Media release

AMA says urgent care centres not the solution to Australia's health crisis

The Australian Medical Association (AMA) is unconvinced by Labor’s plan to develop 50 urgent care centres because they will not tackle the major problems facing Australia’s health system.

AMA says urgent care centres not the solution to Australia's health crisis

“These centres will do little to relieve the hospital logjam, will further fragment care and will unfairly compete with nearby general practices which, without this government funding, will not be able to keep their doors open after hours.”

AMA President Dr Omar Khorshid said the plan acknowledges the costs faced by general practices in opening after hours but instead of enabling thousands of practices across the country to improve their offering to patients, it focusses on only 50 practices, using a model reminiscent of the failed Rudd era GP Super Clinics.

“Medicare reform is urgently needed to enable general practices to deliver the primary care that our patients need. Rather than piecemeal announcements, both major political parties need to tackle the real issues facing our health system and a commitment to properly funding the Government’s 10 Year Primary Health Care Plan implementation would be a good start.”

“The AMA is yet to see a real vision for the health system from any of the major parties – all we have seen so far are short-term suggestions aimed at winning an election.”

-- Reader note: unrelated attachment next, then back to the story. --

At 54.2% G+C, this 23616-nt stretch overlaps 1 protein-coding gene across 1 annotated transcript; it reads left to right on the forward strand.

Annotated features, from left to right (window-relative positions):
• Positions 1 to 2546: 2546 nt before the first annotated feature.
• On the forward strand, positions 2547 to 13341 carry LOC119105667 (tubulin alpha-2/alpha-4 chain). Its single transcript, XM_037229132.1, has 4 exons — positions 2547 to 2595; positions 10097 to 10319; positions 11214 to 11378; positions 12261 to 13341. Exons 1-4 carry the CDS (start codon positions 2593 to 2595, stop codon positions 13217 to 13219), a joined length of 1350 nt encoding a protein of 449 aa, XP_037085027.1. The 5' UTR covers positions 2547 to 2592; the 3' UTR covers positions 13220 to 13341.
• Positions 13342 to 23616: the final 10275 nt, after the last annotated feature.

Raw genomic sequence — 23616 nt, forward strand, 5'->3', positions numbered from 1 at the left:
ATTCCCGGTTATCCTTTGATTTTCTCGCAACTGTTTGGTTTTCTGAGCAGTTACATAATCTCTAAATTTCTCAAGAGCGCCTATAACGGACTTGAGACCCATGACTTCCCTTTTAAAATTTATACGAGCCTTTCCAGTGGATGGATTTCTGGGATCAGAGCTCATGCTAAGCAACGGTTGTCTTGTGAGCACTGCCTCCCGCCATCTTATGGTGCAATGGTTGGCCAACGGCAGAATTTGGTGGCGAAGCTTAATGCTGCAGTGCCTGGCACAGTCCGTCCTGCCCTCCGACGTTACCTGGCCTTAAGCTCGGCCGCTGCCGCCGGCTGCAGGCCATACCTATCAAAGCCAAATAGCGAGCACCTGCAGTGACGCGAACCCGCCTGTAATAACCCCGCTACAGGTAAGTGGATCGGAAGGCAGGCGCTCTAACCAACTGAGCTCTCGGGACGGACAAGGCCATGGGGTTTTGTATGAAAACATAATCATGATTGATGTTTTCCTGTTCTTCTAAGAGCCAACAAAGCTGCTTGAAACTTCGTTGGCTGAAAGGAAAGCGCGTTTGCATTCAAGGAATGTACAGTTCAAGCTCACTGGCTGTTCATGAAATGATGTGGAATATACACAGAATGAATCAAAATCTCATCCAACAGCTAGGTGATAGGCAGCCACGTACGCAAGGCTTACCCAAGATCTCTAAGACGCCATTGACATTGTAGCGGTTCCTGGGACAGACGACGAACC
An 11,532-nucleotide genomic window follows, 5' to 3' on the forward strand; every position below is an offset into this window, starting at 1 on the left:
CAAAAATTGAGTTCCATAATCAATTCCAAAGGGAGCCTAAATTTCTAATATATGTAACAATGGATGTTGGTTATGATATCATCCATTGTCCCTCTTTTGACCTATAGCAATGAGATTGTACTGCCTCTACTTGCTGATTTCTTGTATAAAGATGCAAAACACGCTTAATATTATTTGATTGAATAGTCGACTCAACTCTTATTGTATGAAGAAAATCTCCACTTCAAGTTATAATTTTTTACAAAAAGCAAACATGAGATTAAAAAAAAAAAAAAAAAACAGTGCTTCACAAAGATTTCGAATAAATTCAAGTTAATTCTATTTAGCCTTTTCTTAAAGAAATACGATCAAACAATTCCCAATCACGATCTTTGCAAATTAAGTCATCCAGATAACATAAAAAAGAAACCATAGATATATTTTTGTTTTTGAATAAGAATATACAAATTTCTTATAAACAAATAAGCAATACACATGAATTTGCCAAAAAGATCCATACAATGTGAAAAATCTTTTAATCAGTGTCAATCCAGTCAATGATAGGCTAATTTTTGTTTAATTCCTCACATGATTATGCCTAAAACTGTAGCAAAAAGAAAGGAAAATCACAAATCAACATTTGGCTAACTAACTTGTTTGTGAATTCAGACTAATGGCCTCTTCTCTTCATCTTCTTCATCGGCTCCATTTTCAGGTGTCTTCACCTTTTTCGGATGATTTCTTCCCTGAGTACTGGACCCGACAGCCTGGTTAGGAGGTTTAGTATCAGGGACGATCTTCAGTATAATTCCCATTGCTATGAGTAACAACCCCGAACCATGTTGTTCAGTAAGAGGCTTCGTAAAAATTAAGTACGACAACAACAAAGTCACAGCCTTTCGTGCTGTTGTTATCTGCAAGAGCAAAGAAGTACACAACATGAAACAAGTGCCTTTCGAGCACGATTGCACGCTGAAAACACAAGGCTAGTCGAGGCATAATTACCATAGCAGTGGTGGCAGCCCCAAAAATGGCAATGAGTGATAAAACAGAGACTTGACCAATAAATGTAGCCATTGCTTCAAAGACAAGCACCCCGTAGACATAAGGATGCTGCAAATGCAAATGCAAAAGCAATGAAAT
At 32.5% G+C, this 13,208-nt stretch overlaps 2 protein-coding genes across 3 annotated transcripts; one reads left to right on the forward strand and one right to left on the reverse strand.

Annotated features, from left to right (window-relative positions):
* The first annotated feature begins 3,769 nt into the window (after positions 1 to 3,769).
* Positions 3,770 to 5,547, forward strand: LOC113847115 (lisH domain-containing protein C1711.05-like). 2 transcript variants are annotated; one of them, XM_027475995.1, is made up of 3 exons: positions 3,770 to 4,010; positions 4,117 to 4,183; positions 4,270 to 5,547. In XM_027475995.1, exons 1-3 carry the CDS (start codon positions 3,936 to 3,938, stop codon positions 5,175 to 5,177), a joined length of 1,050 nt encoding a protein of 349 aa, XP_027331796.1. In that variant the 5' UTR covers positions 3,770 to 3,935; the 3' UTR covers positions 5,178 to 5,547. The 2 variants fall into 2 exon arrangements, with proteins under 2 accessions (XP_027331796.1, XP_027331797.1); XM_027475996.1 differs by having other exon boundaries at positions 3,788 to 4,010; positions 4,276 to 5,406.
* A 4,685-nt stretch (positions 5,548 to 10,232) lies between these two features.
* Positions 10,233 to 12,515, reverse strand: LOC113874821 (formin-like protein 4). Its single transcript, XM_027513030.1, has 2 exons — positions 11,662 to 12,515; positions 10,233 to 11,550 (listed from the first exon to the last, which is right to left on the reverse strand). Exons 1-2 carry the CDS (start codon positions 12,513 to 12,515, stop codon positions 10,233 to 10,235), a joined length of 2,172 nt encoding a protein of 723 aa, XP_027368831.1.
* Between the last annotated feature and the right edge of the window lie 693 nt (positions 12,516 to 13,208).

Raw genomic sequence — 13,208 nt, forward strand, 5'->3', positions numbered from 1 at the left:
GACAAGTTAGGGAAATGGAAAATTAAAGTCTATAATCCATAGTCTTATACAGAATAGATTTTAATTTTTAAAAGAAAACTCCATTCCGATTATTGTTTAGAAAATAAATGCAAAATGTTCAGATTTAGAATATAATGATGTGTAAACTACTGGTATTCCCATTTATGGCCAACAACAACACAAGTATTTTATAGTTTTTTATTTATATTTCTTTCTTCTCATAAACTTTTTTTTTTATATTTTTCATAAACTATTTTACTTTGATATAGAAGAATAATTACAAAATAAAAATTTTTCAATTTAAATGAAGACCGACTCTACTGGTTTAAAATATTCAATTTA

The AMA today launched the Modernise Medicare campaign that highlights key reforms that are required to ensure general practice has a strong future. The ideas in this campaign are broadly supported across general practice, yet the Coalition has failed to provide any funding for these reforms despite previous assurances.

Dr Khorshid said that the Federal Government’s recent launch of the 10 Year Primary Health Care Plan was welcome, but a plan without funding is little more than a few pieces of paper.

“Many of the key reforms outlined in the AMA’s Framework for Primary Care are yet to be included in policy platforms and are further options that must be considered by the incoming government.

“If Labor wants to improve access to after-hours care for Australians, an obvious step would be to amend the definition of ‘after hours’ to commence at 6pm on weekdays and 12 noon on a Saturday.  This will increase the Medicare rebate for Australians accessing these services and therefore reduce out of pocket costs.  This is just one of the reforms proposed by our Modernise Medicare campaign.

“The AMA wants a genuine conversation on the future of Australia’s health system. We have provided costed plans that will deliver real improvements to health outcomes while ensuring we have the capacity to respond as our health needs change in coming years. We are yet to see any party join this conversation.”

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